Aikido Sword Techniques
Above is a video with some basic sword exercises of irimi (entering), the initial move in both aikiken and aikido. Irimi is the decisive step to immediately gain control of the attacker.
Aikiken, the aiki sword, is the common name for sword against sword exercises in aikido. It is practiced in many different ways. In this video, I focus on some exercises I often teach for the purpose of experiencing and understanding the strategy and methods of the Japanese sword arts.
They are all about the first step, which is entering (irimi) to a position where the attacker is within reach, at the same time avoiding the attack. This is done similarly in the sword arts and aikido.
Osensei's ExerciseThe first aikiken exercise on the video is one shown very often by aikido’s Osensei Morihei Ueshiba, and some variations on it. It is worth practicing regularly.
Notice that I always start with opening my guard, by tilting the sword slightly to the side. The move can be very small, maybe just a slight relaxation in your mind, but it has to be there. Without this opening, the attacker would be hesitant to charge – and rightly so.
Chudan KamaeNext, the chudan kamae (middle level guard) is examined. This is a formidable guard. Miyamoto Musashi called it the field marshal of guards. So, how to enter through it? Some examples are given – as well as simple parries to the same techniques.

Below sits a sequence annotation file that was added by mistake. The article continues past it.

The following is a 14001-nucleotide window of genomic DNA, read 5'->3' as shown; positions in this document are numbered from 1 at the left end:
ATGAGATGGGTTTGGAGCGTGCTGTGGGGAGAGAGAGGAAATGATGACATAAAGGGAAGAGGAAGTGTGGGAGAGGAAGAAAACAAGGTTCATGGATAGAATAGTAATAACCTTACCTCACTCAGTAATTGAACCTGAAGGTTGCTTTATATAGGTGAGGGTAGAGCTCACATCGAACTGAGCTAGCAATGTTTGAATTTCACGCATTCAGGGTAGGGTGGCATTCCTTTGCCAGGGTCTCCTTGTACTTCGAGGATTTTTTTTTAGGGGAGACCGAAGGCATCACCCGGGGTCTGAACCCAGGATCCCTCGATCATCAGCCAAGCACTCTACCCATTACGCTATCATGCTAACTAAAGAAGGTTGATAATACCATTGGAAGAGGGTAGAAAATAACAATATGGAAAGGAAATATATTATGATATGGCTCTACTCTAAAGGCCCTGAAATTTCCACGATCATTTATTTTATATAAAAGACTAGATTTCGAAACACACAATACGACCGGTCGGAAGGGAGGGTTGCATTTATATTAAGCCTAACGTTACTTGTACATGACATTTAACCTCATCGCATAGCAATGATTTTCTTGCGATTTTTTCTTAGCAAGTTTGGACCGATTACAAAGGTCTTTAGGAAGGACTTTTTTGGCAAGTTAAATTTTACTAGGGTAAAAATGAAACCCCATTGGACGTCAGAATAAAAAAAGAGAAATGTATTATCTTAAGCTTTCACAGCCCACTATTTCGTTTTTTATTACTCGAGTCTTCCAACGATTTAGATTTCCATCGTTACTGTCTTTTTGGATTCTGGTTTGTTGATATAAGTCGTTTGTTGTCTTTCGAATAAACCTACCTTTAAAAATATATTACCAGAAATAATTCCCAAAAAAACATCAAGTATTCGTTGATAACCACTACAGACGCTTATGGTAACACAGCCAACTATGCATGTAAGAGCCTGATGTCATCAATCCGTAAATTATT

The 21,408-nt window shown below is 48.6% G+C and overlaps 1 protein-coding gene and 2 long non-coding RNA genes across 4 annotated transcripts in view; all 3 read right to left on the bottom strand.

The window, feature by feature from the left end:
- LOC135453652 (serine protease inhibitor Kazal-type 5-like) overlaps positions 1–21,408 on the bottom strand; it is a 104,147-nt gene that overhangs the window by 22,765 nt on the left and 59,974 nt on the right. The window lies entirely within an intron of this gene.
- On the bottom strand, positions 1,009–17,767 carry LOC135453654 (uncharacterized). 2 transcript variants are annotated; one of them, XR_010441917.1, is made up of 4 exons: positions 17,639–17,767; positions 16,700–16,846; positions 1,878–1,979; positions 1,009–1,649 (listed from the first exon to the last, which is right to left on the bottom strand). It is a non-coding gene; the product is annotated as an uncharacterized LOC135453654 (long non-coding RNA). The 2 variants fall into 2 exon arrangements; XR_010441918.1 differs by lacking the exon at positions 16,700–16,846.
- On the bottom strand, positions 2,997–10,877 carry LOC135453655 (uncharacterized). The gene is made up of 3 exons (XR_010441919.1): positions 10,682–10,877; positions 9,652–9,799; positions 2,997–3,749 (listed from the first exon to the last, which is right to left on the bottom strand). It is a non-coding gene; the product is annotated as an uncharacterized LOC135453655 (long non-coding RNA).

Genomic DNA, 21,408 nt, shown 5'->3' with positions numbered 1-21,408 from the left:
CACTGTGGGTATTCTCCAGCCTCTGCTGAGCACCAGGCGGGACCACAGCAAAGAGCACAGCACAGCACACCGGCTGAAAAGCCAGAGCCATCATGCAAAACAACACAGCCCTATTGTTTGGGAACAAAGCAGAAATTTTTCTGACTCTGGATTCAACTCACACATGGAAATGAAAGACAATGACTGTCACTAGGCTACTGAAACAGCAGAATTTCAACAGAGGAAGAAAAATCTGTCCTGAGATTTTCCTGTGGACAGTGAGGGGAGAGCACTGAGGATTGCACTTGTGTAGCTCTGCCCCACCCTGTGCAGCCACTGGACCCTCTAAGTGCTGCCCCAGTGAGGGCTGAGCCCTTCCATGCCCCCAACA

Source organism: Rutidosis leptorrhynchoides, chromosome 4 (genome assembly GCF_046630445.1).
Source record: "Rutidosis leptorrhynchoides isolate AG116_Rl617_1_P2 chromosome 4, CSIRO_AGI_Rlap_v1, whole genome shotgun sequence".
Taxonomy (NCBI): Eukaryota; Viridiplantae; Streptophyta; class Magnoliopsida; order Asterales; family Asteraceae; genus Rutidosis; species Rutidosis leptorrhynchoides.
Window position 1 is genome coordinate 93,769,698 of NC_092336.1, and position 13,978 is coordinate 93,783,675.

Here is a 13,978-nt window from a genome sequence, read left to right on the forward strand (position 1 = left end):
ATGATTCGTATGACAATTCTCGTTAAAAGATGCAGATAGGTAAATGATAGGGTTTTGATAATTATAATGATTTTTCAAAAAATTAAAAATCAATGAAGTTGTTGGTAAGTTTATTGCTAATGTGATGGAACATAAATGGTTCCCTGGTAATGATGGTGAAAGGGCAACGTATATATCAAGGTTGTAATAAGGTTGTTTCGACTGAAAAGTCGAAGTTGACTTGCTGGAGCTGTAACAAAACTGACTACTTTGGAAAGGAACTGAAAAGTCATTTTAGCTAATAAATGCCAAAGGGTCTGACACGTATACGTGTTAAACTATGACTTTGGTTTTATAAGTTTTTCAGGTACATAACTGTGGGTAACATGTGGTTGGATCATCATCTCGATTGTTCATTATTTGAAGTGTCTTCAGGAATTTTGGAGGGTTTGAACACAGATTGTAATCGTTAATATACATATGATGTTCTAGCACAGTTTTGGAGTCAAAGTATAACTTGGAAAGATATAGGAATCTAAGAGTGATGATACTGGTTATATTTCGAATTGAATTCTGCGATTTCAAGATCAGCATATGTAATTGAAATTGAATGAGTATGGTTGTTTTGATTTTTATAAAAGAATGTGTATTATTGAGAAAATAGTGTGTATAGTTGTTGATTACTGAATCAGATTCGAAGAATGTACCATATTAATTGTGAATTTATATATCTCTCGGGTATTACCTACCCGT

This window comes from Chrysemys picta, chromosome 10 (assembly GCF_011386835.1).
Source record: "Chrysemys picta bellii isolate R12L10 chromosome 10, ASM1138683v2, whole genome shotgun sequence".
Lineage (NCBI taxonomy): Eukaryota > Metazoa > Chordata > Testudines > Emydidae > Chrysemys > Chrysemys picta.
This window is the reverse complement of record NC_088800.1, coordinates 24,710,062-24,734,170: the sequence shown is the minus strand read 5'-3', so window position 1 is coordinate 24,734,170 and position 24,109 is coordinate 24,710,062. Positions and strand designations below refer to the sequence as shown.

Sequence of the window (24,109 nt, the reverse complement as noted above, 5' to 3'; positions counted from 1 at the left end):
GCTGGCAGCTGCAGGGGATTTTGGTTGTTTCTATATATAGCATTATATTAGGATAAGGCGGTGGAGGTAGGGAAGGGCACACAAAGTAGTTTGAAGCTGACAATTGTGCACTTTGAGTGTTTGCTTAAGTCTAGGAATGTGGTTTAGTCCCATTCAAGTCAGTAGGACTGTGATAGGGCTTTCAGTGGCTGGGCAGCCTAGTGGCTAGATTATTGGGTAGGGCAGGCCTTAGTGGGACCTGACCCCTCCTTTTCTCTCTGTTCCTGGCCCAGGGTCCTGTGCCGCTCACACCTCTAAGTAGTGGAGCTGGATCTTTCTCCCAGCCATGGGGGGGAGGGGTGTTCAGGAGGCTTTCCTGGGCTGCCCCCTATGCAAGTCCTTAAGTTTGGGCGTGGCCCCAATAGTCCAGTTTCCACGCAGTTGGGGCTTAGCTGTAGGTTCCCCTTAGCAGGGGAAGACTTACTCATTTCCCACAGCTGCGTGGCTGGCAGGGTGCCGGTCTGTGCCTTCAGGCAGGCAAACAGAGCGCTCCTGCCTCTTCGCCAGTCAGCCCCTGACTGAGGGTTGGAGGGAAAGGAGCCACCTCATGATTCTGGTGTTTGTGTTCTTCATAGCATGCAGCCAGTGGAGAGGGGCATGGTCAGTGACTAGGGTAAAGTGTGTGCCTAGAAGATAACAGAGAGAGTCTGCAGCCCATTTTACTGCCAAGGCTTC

I find such aikiken exercises excellent to examine chudan kamae and learn to respect its potential. That’s essential in order to understand the strategy and techniques of the Japanese sword arts.
KirikaeshiFinally, there are some kirikaeshi (repeated cutting) exercises. The attacker’s shomen uchi (straight strike to the head) is met with yokomen uchi (side strike to the head), left and right, with irimi taisabaki movements, taking you off the line of attack.
These simple movements work the same, even if there is an additional attacker (futari), which is also shown on the video. You can – carefully – practice it with more attackers. As long as you move between strikes, you should avoid all the swords by this way of moving. Well, it’s easier said than done.
Irimi movements of the same kind are also used in aikido taninzugake (against several attackers).
Rewarding PracticeI find aikiken practice very rewarding to aikido development, in so many ways. You learn to respect the attack and always avoid it. You train the most sufficient moves and how they suddenly give you the upper hand. And, as always with sword practice, you increase your mental sharpness and physical precision.
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